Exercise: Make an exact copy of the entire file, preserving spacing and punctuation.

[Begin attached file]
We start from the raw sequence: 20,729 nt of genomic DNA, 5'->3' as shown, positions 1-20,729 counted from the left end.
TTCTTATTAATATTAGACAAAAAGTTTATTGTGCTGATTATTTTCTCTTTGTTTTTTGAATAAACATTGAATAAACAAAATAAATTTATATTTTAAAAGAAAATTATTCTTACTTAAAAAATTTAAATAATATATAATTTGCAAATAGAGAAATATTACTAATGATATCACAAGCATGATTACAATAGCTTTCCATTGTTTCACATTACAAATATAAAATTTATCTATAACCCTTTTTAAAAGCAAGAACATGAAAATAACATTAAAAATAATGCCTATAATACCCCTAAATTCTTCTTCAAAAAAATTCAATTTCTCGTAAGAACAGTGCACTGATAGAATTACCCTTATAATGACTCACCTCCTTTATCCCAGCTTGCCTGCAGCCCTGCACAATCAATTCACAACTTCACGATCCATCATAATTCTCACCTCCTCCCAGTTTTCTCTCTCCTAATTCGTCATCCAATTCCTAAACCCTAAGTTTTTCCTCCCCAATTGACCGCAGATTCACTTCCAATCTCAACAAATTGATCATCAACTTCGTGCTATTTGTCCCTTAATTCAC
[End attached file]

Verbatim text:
We start from the raw sequence: 20,729 nt of genomic DNA, 5'->3' as shown, positions 1-20,729 counted from the left end.
TTCTTATTAATATTAGACAAAAAGTTTATTGTGCTGATTATTTTCTCTTTGTTTTTTGAATAAACATTGAATAAACAAAATAAATTTATATTTTAAAAGAAAATTATTCTTACTTAAAAAATTTAAATAATATATAATTTGCAAATAGAGAAATATTACTAATGATATCACAAGCATGATTACAATAGCTTTCCATTGTTTCACATTACAAATATAAAATTTATCTATAACCCTTTTTAAAAGCAAGAACATGAAAATAACATTAAAAATAATGCCTATAATACCCCTAAATTCTTCTTCAAAAAAATTCAATTTCTCGTAAGAACAGTGCACTGATAGAATTACCCTTATAATGACTCACCTCCTTTATCCCAGCTTGCCTGCAGCCCTGCACAATCAATTCACAACTTCACGATCCATCATAATTCTCACCTCCTCCCAGTTTTCTCTCTCCTAATTCGTCATCCAATTCCTAAACCCTAAGTTTTTCCTCCCCAATTGACCGCAGATTCACTTCCAATCTCAACAAATTGATCATCAACTTCGTGCTATTTGTCCCTTAATTCAC